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Rehearsal in the Mirror dome

Rehearsal of Remy Charlip's performance for the opening ceremonies of the Pepsi Pavilion.

The four core artists who devised the overall ideas for the Pavilion conceived of the Mirror Dome it as a performance space in which a large variety of artists involved in art, music, dance, poetry,  performance as well as scientists and researchers would be invited to program events and performances in the Pavilion, using the light and sound systems and the optics of the Mirror dome, adding props and live performers if they wanted. A request for proposals that also described the equipment and possibilities in the Pavilion  was sent out to selected people in October 1969, and thirty American and Japanese programmers were chosen. Four artists who had worked on the design of elements of the Pavilion also created performances in the first month the Pavilion was open.

Remy Charlip created a performance for the opening of the Pavilion, in which the women who were the “guides” for visitors performed simple activities using  large colored cloths and large helium filled balloons that created real images as they moved these cloths and balloons up and down in the space. David Tudor composed and performed works – Pepsibird, Anima Pepsi, and Pepscillator --  that were recorded by Sony sound technicians on their new four-track equipment.  Lowell Cross performed sound works at the Control Console, as did Tony Martin who explored the potential of the light system he had designed. Invited programmer, Harry Harper,  used some of the first recordings of humpback whales singing made by his colleague Roger Payne to create an immersive sound environment in the Mirror Dome. Japanese performance artist, Takumi Hijikata's work involved Japanese legends and dramas including funeral music and wedding costumes. Rikuro Miyai created a two-part program called Shadows Left on the Moon, and Pauline Oliveros composed music especially for the Pavilion. Pep-Psi was a recording of mantras by two Chinese girls singing and playing a cello and accordion. One month after the opening Pepsi executives cancelled the programming agreement with  E.A.T.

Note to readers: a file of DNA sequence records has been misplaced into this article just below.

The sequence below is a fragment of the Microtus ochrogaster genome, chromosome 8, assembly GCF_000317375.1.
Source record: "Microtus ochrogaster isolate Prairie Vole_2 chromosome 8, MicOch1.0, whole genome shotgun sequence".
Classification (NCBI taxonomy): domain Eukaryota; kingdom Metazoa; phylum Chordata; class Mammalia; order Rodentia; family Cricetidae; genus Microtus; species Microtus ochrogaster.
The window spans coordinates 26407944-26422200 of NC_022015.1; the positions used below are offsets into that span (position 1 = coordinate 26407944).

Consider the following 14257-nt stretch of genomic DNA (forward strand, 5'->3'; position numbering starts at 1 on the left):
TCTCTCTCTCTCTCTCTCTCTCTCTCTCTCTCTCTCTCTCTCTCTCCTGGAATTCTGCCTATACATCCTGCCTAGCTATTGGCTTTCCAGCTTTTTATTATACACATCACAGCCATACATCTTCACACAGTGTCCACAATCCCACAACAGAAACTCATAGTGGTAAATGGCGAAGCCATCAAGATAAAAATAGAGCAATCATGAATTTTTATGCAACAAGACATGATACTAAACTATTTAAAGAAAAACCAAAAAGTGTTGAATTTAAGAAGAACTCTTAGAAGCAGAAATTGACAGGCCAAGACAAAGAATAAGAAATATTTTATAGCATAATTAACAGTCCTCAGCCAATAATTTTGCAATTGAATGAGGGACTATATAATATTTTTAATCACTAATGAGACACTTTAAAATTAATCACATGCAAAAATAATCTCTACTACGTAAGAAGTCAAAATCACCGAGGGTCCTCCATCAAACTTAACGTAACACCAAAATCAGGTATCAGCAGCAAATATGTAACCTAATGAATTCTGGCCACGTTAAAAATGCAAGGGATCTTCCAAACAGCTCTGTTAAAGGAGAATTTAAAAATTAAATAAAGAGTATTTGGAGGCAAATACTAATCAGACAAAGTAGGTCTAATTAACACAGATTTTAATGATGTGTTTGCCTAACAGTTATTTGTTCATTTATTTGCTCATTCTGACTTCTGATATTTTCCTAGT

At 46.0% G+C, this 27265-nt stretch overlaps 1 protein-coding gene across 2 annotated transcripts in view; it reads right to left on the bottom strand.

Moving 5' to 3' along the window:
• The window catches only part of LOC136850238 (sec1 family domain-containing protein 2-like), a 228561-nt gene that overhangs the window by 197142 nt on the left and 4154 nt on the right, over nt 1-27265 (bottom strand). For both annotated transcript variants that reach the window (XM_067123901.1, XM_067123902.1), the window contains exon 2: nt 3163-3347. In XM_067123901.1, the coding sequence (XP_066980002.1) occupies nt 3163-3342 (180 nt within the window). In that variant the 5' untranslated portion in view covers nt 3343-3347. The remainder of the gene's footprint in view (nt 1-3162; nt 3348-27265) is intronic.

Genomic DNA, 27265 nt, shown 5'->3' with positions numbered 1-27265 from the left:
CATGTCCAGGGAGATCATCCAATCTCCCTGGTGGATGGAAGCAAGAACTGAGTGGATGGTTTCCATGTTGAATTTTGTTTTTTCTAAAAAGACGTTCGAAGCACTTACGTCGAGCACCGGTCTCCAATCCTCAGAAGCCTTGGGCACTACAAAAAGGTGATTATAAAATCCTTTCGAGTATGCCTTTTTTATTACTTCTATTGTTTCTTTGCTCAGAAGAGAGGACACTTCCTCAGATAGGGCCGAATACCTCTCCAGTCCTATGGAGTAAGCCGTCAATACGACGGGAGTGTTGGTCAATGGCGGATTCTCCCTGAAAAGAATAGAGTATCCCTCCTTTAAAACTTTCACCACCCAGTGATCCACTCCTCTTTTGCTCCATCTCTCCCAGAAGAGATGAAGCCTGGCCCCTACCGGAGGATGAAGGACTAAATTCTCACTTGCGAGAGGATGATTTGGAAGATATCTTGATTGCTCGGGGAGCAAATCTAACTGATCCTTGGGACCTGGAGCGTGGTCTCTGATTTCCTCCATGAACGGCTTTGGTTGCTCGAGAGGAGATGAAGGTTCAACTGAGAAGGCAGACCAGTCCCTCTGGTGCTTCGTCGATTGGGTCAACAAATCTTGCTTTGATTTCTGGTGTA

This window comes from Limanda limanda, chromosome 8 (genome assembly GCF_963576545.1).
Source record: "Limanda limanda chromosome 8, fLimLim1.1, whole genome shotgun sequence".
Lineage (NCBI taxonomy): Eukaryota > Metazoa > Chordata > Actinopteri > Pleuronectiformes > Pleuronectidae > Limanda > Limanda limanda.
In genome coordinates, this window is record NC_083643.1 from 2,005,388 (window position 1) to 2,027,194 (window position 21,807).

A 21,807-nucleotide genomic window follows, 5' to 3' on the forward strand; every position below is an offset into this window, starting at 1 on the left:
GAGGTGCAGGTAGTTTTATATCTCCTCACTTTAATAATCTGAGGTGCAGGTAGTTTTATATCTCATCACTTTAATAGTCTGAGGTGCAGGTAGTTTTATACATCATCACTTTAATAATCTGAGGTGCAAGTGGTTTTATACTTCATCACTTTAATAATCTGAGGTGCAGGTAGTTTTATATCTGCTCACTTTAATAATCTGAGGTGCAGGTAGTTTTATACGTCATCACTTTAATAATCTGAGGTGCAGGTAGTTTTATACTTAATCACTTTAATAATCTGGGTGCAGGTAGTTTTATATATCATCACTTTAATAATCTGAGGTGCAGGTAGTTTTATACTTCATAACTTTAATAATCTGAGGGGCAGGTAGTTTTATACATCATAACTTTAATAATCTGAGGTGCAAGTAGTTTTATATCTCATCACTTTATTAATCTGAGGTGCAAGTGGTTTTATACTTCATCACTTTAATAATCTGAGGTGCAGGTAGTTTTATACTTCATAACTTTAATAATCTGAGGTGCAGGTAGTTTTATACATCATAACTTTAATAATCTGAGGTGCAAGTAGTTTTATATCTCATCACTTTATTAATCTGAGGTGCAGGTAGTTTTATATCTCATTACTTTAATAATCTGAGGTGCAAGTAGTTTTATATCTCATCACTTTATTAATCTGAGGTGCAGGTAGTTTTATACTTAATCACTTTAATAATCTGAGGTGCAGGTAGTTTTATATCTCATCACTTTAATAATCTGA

E.A.T. later published all the proposals for Live Programming in the book Pavilion.


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